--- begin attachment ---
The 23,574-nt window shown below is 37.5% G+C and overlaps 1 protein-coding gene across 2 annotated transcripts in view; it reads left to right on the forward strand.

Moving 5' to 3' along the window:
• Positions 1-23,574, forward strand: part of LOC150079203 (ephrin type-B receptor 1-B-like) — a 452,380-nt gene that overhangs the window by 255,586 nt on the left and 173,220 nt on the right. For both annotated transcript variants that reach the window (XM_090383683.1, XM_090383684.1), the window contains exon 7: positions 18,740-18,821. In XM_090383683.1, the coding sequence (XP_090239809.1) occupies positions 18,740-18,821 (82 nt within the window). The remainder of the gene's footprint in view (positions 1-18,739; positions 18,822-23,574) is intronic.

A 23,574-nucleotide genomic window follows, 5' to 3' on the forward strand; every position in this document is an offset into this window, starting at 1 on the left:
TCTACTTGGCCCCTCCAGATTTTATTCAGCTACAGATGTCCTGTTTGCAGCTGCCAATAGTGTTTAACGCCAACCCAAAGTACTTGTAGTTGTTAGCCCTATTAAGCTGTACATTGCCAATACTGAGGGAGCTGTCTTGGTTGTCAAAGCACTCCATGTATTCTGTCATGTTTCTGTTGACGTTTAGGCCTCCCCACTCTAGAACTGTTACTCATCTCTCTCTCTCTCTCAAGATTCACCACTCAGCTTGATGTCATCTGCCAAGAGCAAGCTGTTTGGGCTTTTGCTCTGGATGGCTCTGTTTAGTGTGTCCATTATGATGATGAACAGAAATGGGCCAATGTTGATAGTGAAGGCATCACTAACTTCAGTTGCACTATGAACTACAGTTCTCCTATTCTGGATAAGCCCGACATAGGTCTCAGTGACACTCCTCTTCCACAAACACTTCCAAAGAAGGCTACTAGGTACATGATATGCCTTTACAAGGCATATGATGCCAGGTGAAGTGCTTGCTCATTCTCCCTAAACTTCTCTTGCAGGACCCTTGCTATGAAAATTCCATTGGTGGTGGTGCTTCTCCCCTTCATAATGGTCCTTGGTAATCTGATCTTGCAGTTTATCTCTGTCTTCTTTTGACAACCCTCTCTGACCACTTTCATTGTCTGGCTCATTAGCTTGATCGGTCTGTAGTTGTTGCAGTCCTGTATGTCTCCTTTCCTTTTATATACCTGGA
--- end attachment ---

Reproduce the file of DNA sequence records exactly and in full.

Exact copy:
The 23,574-nt window shown below is 37.5% G+C and overlaps 1 protein-coding gene across 2 annotated transcripts in view; it reads left to right on the forward strand.

Moving 5' to 3' along the window:
• Positions 1-23,574, forward strand: part of LOC150079203 (ephrin type-B receptor 1-B-like) — a 452,380-nt gene that overhangs the window by 255,586 nt on the left and 173,220 nt on the right. For both annotated transcript variants that reach the window (XM_090383683.1, XM_090383684.1), the window contains exon 7: positions 18,740-18,821. In XM_090383683.1, the coding sequence (XP_090239809.1) occupies positions 18,740-18,821 (82 nt within the window). The remainder of the gene's footprint in view (positions 1-18,739; positions 18,822-23,574) is intronic.

A 23,574-nucleotide genomic window follows, 5' to 3' on the forward strand; every position in this document is an offset into this window, starting at 1 on the left:
TCTACTTGGCCCCTCCAGATTTTATTCAGCTACAGATGTCCTGTTTGCAGCTGCCAATAGTGTTTAACGCCAACCCAAAGTACTTGTAGTTGTTAGCCCTATTAAGCTGTACATTGCCAATACTGAGGGAGCTGTCTTGGTTGTCAAAGCACTCCATGTATTCTGTCATGTTTCTGTTGACGTTTAGGCCTCCCCACTCTAGAACTGTTACTCATCTCTCTCTCTCTCTCAAGATTCACCACTCAGCTTGATGTCATCTGCCAAGAGCAAGCTGTTTGGGCTTTTGCTCTGGATGGCTCTGTTTAGTGTGTCCATTATGATGATGAACAGAAATGGGCCAATGTTGATAGTGAAGGCATCACTAACTTCAGTTGCACTATGAACTACAGTTCTCCTATTCTGGATAAGCCCGACATAGGTCTCAGTGACACTCCTCTTCCACAAACACTTCCAAAGAAGGCTACTAGGTACATGATATGCCTTTACAAGGCATATGATGCCAGGTGAAGTGCTTGCTCATTCTCCCTAAACTTCTCTTGCAGGACCCTTGCTATGAAAATTCCATTGGTGGTGGTGCTTCTCCCCTTCATAATGGTCCTTGGTAATCTGATCTTGCAGTTTATCTCTGTCTTCTTTTGACAACCCTCTCTGACCACTTTCATTGTCTGGCTCATTAGCTTGATCGGTCTGTAGTTGTTGCAGTCCTGTATGTCTCCTTTCCTTTTATATACCTGGA